SC Labor Participation Rate Slips
South Carolina’s labor participation rate is once again hovering near record lows – sliding to 58.7 percent in June, according to data obtained by FITS from the S.C. Department of Employment and Workforce (SCDEW). That’s nearly five percentage points lower than the national labor participation rate – which currently stands at 63.4 percent.
The rate stood at 58.9 percent in April and 58.8 percent in May.
The labor participation rate is the percentage of a state’s (or country’s) working age population that is either employed or actively searching for a job. It’s a critical – and often overlooked – data point in assessing true employment growth.
Labor participation in South Carolina under “Republican” Gov. Nikki Haley peaked at 60.9 percent in June 2011 but has been falling precipitously since then – hitting a record low of 58.5 in March. Officially, South Carolina’s unemployment rate stands at 8.1 percent – although the actual percentage is probably much higher given our low labor participation.
The national labor participation rate hit a 34-year-low of 63.3 percent in April.
Anyway you slice it, these numbers are terrible – and yet another indictment of South Carolina’s failed crony capitalist approach to “economic development.” In fact it’s been a terrible few weeks on the jobs front for Haley, who has made government-subsidized job creation the centerpiece of her administration.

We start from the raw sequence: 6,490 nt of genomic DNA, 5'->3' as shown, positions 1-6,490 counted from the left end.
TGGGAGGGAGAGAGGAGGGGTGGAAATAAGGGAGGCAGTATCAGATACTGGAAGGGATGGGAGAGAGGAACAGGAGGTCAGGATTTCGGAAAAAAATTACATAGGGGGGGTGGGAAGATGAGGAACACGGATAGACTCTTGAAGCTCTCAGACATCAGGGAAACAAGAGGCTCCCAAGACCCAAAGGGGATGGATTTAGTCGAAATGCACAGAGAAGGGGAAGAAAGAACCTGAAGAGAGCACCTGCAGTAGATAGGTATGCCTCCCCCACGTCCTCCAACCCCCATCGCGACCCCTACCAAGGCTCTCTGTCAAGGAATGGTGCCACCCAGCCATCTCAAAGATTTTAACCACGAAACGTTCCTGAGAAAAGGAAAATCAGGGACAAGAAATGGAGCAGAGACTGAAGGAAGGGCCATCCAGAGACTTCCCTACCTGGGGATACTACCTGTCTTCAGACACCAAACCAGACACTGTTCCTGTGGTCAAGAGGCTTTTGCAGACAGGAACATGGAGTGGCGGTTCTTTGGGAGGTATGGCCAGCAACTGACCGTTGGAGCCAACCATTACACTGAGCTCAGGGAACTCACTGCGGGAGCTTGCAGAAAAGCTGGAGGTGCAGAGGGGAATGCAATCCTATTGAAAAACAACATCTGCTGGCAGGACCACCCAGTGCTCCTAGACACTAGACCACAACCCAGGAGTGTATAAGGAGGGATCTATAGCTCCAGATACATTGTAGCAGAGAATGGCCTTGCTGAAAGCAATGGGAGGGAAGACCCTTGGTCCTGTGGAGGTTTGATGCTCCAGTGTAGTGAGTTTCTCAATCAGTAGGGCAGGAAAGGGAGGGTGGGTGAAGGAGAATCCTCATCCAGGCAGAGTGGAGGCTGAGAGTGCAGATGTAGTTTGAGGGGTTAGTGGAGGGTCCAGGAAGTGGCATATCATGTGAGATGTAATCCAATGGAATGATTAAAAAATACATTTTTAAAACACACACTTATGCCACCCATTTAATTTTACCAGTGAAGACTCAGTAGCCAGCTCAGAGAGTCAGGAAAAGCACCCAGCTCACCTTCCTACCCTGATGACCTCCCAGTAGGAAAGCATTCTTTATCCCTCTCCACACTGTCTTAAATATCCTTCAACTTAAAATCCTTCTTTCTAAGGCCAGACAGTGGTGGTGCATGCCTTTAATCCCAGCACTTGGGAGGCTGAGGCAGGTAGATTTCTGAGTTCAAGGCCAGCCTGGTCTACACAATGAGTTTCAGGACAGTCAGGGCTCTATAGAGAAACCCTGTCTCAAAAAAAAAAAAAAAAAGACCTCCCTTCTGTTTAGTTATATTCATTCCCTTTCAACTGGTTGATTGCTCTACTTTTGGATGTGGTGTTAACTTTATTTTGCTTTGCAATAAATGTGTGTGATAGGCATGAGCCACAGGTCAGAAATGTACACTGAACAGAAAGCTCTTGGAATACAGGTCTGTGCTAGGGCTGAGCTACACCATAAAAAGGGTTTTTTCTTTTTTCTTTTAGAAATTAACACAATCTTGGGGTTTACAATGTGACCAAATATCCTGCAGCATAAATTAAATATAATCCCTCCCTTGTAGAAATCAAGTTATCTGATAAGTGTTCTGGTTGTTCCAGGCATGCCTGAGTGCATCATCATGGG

One recent report ranked the Palmetto State No. 45 out of 50 in terms of the best states to “make a living.” Another recent report ranked Haley 34th out of 45 governors in terms of private sector job creation (five governors were not ranked because they entered office in 2013). Other recent reports showed the Palmetto State as having a terrible business tax climate as well as zero upward mobility for its citizens.
While Haley has given away tens of millions of dollars in largely undisclosed corporate handouts since taking office, she’s proposed precious little in the way of tax relief for the rest of us.